A recent case report published in Contact Dermatitis in August serves as a useful reminder of the grey area between cosmetic products and certain medical products / devices or quasi-cosmetic products — and the potential dangers to those with allergies.
The case concerns an Italian woman who was experiencing oral allergy symptoms — redness and swelling around lips and mouth. Patch testing found her positive to both MI/MCI and several common metal allergens, including nickel.
Doctors traced the issue to her mouthwash, called Curasept®, which contained isothiazolinone preservatives, and which was marketed not as a cosmetic, but as a ‘medical device’. (Take care with this brand, incidentally, should you come across it. Some of their other oral care products contain MI, such as this toothpaste.)
What’s the difference?
A cosmetic is a preparation which moisturises, conditions, cleans, colours, perfumes or deodorises the part of the body on which it is applied, those parts including all external skin, hair and nails, and the oral cavity. A cosmetic is about improving appearance and condition; it’s about ‘beauty’. Cosmetics are legally bound to follow cosmetic laws, including those introduced with regards to permitted usage (or not) of MI and MCI.
However, if a preparation serves a medical or ‘lifestyle’ purpose, it may not be classified as a cosmetic, and the associated laws may not apply as far as allergies are concerned.
Cosmetic vs ‘Medical’ Mouthwash
Cosmetic mouthwash — the sort you might commonly find on a supermarket shelf — will serve only a cosmetic action, such as freshening (ie ‘deodorising’) breath.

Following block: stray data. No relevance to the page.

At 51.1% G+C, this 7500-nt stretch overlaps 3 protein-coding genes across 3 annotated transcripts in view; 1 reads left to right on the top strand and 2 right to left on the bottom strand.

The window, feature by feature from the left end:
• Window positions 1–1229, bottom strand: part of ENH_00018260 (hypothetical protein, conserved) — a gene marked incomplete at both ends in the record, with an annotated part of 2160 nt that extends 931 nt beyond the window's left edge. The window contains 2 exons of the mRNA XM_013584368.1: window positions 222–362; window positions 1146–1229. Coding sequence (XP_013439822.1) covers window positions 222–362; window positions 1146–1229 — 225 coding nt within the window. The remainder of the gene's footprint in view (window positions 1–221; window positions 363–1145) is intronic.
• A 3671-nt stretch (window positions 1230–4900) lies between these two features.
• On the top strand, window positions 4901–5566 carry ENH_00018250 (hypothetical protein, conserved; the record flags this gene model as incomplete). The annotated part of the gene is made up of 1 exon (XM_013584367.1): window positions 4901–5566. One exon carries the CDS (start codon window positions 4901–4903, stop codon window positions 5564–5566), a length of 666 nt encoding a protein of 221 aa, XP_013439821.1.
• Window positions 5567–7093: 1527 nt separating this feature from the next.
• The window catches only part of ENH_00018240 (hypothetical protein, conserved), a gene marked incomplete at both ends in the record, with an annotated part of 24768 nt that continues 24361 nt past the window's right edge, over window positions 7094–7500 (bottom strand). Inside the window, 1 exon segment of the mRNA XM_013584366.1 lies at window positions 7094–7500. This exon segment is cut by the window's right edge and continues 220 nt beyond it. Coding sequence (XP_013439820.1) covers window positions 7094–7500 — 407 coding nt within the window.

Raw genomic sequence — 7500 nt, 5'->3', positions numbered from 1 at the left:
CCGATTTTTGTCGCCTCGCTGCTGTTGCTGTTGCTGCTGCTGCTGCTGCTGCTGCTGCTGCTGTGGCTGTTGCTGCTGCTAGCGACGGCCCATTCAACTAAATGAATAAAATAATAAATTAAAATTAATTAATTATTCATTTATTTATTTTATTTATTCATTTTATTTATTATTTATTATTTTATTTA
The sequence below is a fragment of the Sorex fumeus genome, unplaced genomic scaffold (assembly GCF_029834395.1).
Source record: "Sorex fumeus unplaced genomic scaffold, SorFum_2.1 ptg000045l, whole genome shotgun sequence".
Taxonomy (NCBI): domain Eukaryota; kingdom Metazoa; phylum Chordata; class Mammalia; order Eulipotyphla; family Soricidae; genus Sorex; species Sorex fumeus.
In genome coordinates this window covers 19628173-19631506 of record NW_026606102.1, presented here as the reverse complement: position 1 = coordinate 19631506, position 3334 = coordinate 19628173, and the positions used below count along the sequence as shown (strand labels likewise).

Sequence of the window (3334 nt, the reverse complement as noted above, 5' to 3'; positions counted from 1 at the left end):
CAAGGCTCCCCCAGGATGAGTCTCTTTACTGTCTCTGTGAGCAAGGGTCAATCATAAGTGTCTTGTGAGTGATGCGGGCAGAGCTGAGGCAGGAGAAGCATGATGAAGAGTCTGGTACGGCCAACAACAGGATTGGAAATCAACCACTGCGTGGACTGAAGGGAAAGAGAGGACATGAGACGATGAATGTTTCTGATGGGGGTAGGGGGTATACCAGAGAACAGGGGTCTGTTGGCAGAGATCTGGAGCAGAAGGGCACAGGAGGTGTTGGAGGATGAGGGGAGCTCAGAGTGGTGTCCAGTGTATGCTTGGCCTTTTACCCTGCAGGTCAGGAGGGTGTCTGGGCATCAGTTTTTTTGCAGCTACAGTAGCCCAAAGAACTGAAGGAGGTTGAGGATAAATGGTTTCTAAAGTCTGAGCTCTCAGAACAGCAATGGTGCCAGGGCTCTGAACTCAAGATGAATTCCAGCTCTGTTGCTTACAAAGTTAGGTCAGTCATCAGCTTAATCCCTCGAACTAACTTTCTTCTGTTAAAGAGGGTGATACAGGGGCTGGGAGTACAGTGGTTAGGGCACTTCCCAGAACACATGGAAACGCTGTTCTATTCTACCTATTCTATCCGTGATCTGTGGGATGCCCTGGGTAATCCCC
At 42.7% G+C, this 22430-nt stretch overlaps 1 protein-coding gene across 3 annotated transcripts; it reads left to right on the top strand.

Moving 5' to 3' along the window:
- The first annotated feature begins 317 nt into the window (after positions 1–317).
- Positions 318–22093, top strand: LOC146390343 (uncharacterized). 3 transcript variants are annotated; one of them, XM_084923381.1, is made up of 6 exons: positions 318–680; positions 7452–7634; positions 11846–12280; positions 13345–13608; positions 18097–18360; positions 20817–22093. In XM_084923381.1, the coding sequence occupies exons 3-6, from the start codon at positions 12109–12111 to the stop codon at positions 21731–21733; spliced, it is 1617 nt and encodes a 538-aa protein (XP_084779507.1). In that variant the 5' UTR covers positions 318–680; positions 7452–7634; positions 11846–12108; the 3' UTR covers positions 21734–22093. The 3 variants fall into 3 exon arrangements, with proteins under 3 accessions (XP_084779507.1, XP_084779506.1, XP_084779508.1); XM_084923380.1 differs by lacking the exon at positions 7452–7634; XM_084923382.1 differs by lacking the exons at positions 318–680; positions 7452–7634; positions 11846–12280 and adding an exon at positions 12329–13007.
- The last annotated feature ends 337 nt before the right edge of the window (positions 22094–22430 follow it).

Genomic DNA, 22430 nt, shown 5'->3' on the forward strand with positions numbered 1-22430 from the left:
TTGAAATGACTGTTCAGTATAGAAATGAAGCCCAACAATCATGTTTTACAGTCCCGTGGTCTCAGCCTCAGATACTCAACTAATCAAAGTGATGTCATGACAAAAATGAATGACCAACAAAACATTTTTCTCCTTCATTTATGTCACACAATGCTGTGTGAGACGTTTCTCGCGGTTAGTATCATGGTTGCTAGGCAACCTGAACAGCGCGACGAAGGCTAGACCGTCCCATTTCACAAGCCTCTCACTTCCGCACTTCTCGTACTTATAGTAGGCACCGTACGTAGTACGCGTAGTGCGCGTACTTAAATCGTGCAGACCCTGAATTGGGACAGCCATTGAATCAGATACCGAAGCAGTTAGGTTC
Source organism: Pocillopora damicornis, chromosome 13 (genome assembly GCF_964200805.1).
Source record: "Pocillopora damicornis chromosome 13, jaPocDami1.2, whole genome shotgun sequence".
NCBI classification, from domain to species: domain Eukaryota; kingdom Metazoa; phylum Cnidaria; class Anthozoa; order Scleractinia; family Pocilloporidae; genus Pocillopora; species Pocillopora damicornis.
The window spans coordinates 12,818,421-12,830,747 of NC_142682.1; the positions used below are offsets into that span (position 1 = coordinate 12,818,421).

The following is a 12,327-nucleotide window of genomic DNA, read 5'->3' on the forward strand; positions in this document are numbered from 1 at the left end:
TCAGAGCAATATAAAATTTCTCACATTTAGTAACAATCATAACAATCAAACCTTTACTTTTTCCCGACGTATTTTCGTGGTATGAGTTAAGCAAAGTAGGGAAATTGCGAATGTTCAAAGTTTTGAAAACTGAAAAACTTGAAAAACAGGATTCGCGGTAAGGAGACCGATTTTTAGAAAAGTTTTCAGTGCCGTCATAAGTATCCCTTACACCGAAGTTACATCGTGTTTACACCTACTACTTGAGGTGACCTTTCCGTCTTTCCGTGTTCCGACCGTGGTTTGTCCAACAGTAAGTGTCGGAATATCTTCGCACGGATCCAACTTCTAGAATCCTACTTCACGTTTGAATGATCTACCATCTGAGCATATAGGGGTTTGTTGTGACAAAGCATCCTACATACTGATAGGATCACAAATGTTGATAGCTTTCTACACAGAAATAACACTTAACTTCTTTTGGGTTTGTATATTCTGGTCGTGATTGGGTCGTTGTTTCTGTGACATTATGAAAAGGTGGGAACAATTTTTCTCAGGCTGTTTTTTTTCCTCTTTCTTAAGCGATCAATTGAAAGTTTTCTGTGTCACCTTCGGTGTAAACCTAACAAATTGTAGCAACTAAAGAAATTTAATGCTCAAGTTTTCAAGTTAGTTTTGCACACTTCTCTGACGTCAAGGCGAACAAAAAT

But ‘medical’ mouthwash will serve additionally or principally as a curative. In the case of Curasept, this is described as a product for the “treatment of mouth ulcers, gingivitis, periodontitis, receding gums, care after oral surgery and caries”. That is medical, not cosmetic.
As it happens, MI / MCI are permitted in cosmetic mouthwashes in the UK / Europe because they are ‘rinse off’ (or rinse out!) products, not ‘leave on’ cosmetic products, in which MI / MCI are banned.
But as the paper in Contact Dermatitis tells us: “the current regulations concerning medical devices do not require the complete declaration of all the ingredients in the label”.
This is unlike cosmetics, which requires full declaration of ingredients.
You can see how this might be a problem for those with (all) allergies.
Further examples, and borderline products
Eye drops whose main role is to offer relief to tired or stinging eyes, or indeed for an eye infection, are not cosmetics — but mascara, eye liner and eye cream, all of which enhance the beauty of the eye area, and condition the skin respectively, are.
A vaginal douche is not a cosmetic, but a gentle wash for the vulva is.
Intimate lubricants are not usually classed as cosmetics …
A hand cream is a cosmetic — as its function is to moisturise — but a hand sanitiser, whose function is to kill or protect from germs, is considered a biocide. However, a moisturising hand gel which also serves as a sanitiser could potentially fall into both camps, in which case it would be prudent to check what the primary purpose of the product is — if cosmetic, it should follow cosmetic laws, but if not, it might not.
A topical muscle or joint gel for the treatment of pain or stiffness is unlikely to be a cosmetic unless, as above, it also serves a primary moisturising purpose, in which case it should be classed as a cosmetic, and be MI / MCI free in the UK and Europe.
Medical ointments, for the treatment of eczema, for instance, are definitely not cosmetics, but I’ll return to this subject in a subsequent post.
The bottom line
In a nutshell, if there is any doubt that a product for use on the body might not be a cosmetic, then remember that it may not be subject to cosmetic laws.
Important: MI / MCI is banned in the UK / EU in leave-on COSMETICS, not necessarily on all leave-on PRODUCTS.
In the US, I have found this document from the FDA which touches on this, but I hope to return to this on another occasion. If any US readers can shed further light, please leave a comment. Remember: MI / MCI remains permitted in leave-on cosmetics in the US, though I understand it has now been banned in Canada.